Femoroacetabular impingement has been established as an important cause of groin pain and limitation of range of motion in young, active patients and a possible cause for early osteoarthritis of the hip. Open surgery is a well-recognized approach for treatment and probably the standard for most surgeons, but recent reports regarding arthroscopic treatment procedures suggest comparable results. We present a technique that provides a way to securely penetrate the joint capsule and evaluate the clinical results of this technique in patients with femoroacetabular impingement. Between 2004 and 2007, we prospectively followed a cohort of 105 hips (88 patients; 60 males, 28 females) who underwent surgery for symptomatic cam or mixed femoroacetabular impingement. All patients were evaluated for the Nonarthritic Hip Score, clinical parameters, visual analog scale pain score, initial radiographic degenerative changes, and alpha angle. At a minimum followup of 1.3 years (average, 2.3 years; range, 1.3-4.1 years), all clinical outcome measures improved. The Nonarthritic Hip Score improved from 56.7 points (range, 15-92.5 points) to 84.6 points (range, 47.5-100 points). Nine patients (8.6%) underwent THA during followup. The outcome measures after arthroscopic therapy for femoroacetabular impingement seem comparable to those reported after open procedures.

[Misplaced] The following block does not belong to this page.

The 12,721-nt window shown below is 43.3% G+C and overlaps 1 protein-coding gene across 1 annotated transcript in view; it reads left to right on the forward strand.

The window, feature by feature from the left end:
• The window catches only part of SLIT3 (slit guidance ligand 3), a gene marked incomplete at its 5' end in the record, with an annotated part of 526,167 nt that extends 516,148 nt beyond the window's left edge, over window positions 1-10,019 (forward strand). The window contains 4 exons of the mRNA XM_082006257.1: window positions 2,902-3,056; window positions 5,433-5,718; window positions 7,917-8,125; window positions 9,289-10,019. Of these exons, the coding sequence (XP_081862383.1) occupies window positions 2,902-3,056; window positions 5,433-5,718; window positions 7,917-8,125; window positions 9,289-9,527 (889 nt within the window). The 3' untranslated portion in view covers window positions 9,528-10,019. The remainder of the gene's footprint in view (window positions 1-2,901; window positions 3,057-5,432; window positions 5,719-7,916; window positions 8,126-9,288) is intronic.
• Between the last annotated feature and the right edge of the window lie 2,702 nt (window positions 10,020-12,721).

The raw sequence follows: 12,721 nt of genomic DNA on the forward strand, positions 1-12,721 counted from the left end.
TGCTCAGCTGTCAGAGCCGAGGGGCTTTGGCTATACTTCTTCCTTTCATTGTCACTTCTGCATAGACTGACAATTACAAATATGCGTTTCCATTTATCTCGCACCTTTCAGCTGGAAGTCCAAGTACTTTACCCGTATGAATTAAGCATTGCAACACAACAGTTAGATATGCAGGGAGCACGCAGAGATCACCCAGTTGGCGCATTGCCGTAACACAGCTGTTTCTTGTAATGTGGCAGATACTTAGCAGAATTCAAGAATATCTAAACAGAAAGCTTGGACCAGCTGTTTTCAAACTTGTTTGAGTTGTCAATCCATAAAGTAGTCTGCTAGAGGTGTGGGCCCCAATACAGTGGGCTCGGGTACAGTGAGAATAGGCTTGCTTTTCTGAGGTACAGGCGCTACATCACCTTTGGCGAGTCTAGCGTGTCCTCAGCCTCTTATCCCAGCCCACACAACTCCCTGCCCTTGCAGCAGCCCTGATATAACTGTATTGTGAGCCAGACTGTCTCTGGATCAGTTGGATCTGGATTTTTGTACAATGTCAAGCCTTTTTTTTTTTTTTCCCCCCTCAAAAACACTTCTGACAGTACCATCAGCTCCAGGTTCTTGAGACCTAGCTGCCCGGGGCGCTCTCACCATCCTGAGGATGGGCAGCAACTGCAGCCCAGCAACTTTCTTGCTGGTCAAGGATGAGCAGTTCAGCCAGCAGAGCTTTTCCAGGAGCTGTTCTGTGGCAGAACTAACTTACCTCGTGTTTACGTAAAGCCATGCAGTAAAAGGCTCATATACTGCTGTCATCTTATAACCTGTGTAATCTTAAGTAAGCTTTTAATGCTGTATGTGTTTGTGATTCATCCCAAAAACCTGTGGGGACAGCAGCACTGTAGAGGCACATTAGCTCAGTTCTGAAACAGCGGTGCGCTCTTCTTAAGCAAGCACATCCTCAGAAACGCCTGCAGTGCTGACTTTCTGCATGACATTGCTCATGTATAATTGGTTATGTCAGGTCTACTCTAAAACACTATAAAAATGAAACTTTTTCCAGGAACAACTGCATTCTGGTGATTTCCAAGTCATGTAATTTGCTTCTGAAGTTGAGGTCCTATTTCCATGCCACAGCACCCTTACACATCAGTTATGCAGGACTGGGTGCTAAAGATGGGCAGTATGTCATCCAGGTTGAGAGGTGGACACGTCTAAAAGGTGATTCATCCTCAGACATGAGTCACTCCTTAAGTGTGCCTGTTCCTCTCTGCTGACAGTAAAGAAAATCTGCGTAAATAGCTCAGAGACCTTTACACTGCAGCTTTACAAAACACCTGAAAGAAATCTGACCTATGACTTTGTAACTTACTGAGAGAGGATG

Level of evidence: Level IV, therapeutic study. See Guidelines for Authors for a complete description of levels of evidence.